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Artists explore different mediums in three new exhibits at Casa

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New exhibits opening at Casa this weekend show the diverse artistic palates of three different artists.Janice Rahn polishes one of her etchings on steel in her exhibit Composition in the shape of A Pod at Casa. Photo by Richard Amery

Local artist  shows both his dark side as well as his more whimsical side in his exhibit, “ The Age Of Man,” on display  on the second floor of Casa in the concourse gallery.
 The exhibitions officially open, with a reception, Jan. 7. They run until Feb. 18.

 The Age of Man includes two cabinets of sculpture  created out of found items as well as a series paintings hanging on the walls of a more lighthearted, pastoral nature.

“I used to work in a mine. There]s wood salvaged from a mine. There were a lot of widows and husbands injured  from working in the mines. So this is a comment on that,” he said of one of the pieces.
 Another piece also created out of wood salvaged from a mine featuring a face peering through a roughly hewn wooden window, is about the plight of immigrants coming to Canada from Europe. Anybody who has a great great grandfather or grand mother mother who came here, they probably come over in steerage and that was not a peasant experience,” Gillis commented.

 Other pieces look at popular children’s tales, like “Rumpelstiltskin.”
“It is a pretty grim story,” he said indicating his piece “Rumpelstiltskin.”
“The paintings are a little more lighthearted,” he said, indicating a series of paintings reflecting tranquil scenes and memories of the past.

Janice Rahn was inspired by the intricate details of poppy pods for her exhibit “Composition in the Shape of A Pod: surrounded by exquisite detail.

The exhibit includes a variety of lithographs, sculptures, textile prints and etchings on steel and mirrors placed throughout the main gallery inspired by  a variety of her passions including traveling, teaching, gardening and history.
 There are some of her sculptures set in the middle of the gallery, etching on burnished steel on the west wall and prints on the north wall. The back room has a display of curiosities.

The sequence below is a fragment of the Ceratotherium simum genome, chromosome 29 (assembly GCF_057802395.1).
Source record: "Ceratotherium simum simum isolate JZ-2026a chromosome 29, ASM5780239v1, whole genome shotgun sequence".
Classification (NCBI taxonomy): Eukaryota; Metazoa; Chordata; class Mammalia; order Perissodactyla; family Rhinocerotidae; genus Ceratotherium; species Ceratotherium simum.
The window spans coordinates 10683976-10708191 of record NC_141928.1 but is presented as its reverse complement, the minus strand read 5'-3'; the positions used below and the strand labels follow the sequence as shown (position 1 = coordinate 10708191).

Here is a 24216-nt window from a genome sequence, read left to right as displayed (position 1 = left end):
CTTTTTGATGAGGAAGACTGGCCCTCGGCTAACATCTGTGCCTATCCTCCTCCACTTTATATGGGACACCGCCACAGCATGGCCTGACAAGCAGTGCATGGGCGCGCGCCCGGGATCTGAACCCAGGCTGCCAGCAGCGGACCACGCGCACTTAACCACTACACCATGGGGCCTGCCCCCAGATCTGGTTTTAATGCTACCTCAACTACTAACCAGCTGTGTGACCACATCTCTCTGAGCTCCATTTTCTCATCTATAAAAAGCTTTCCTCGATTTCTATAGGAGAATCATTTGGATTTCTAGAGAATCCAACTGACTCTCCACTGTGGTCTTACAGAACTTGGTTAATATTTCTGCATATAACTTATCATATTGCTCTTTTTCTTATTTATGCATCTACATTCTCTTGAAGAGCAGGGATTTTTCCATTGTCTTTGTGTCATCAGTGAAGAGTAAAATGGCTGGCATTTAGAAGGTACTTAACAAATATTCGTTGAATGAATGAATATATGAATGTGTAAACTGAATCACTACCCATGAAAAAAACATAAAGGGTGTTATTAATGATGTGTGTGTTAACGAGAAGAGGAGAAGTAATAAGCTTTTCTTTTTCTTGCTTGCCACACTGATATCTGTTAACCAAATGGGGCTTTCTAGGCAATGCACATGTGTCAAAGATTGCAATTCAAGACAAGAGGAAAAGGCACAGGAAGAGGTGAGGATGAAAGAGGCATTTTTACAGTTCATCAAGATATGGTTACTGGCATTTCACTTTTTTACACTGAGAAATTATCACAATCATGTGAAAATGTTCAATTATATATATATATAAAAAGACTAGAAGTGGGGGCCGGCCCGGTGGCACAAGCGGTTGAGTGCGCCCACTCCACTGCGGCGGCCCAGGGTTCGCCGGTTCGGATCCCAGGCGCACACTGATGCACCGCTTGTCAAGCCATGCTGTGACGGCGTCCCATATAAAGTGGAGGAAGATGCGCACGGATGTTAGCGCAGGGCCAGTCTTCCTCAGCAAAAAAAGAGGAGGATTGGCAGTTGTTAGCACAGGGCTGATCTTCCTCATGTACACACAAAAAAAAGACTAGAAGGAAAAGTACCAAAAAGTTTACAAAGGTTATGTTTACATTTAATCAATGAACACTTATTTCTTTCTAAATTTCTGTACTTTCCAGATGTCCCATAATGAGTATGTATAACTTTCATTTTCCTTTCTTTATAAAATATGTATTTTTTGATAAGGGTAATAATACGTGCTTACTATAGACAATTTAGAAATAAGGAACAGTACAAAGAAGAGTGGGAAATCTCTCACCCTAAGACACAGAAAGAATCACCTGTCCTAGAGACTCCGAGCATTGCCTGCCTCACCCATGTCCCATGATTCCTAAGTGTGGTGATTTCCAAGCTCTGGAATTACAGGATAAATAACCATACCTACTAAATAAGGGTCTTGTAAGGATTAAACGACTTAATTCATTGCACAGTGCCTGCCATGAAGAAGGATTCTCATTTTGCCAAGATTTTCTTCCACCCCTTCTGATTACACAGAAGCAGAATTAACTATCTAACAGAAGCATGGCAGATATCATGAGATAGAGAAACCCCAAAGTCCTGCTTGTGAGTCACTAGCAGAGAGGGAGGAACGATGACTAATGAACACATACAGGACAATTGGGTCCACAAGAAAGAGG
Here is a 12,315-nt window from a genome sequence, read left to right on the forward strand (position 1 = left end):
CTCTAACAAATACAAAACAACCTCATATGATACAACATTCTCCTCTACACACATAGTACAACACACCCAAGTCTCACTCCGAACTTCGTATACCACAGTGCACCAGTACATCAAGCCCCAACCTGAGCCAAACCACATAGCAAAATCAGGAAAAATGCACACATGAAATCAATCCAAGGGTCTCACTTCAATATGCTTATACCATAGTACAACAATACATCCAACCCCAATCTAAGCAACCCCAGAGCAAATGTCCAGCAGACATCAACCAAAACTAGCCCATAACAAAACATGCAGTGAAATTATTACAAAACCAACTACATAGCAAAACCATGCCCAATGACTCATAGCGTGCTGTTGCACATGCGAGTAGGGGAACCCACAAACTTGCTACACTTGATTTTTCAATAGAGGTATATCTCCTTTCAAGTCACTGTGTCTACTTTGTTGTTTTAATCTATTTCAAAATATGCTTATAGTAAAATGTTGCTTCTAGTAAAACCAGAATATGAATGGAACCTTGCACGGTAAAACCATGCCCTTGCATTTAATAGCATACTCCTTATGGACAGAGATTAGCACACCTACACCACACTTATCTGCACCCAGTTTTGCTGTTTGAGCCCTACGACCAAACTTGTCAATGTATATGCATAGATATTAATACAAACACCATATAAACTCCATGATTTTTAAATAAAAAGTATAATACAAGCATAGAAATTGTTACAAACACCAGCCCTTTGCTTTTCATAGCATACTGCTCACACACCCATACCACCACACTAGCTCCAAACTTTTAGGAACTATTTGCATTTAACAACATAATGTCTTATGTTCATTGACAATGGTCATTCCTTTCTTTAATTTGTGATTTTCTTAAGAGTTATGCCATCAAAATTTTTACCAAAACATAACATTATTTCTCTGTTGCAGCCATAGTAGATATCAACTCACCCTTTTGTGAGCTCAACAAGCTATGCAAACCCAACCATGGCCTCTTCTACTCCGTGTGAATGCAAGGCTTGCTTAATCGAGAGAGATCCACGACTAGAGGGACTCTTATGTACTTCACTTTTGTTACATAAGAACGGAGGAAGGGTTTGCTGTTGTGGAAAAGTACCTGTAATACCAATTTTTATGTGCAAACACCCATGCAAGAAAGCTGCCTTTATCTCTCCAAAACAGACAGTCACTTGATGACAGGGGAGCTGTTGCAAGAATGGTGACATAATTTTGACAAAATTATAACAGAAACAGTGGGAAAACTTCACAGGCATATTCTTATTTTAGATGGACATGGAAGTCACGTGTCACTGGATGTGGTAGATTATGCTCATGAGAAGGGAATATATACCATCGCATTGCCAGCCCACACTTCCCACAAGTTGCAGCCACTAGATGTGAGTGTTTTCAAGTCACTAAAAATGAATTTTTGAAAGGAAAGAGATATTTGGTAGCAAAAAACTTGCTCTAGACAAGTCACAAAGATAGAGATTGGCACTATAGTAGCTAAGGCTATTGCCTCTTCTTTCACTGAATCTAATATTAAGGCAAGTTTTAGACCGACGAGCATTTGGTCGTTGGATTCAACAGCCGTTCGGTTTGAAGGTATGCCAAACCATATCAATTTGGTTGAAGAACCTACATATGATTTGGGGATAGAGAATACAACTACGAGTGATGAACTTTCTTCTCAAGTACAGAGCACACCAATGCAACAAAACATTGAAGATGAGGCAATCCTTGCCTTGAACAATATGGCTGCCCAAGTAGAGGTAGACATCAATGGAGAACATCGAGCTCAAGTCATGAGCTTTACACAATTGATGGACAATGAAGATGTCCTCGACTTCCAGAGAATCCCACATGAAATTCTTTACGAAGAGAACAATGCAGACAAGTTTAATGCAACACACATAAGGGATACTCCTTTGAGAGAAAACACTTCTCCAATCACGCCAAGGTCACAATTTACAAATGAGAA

Old McNally school turned into new art studio

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A group of Lethbridge artists have repurposed an old school to make art together.

Rick Gillis touches up one of his works at the McNally Studio. Photo by Richard Amery
Jeanne Kollee and Rick Gillis have made the decommissioned McNally school their artistic home  for the past two years with a cadre of artists including  Ann-Laure Djaballah, Aaron Hagen, Pam Vera , Leila Armstrong, Annie Martin, Kasia Sosnowski, Wende Luco and Robert Bechtel.

Each of them took over a former classroom in the renamed McNally Community Hall, located two kilometres south of Hwy 4 on McNally Road, though Kollee and Gillis share a room, while Bechtel shares the basement with  the stained glass guild.
 It is a beautiful setting for studio, the old schoolhouse, which was built in 1947, is nestled in the countryside just  at the edge of Lethbridge. The floors are beautiful hardwood and the artists have hung their art on the walls of long halls which used to host rows of student’s lockers, which were removed and sold when the school was decommissioned in 1989.

“It’s a full building, we actually have a waiting list to get space here,” said Gillis, who has used the studio to create many of his works for several exhibitions coming up in January including  a group exhibit celebrating the 50th anniversary of the University of Lethbridge and his own solo exhibition opening, Jan. 7  at Casa called “the Age of Man.”

“ All of the works are allegorical. Just about all of the pieces were created here or my basement. There are a number of paintings and a lot other projects and I’ve assembled some photographs for it. I’ve been working on a more sentimental series,” Gillis said, adding he is pleased with the new space.
“There’s lot of room in the halls to organize works  for exhibitions, so all we have to do is truck it out,” Gillis said.

Kollee is continuing work on her “Unter Dem Messer exhibition which ran  June 25-Sept, 2 at Casa.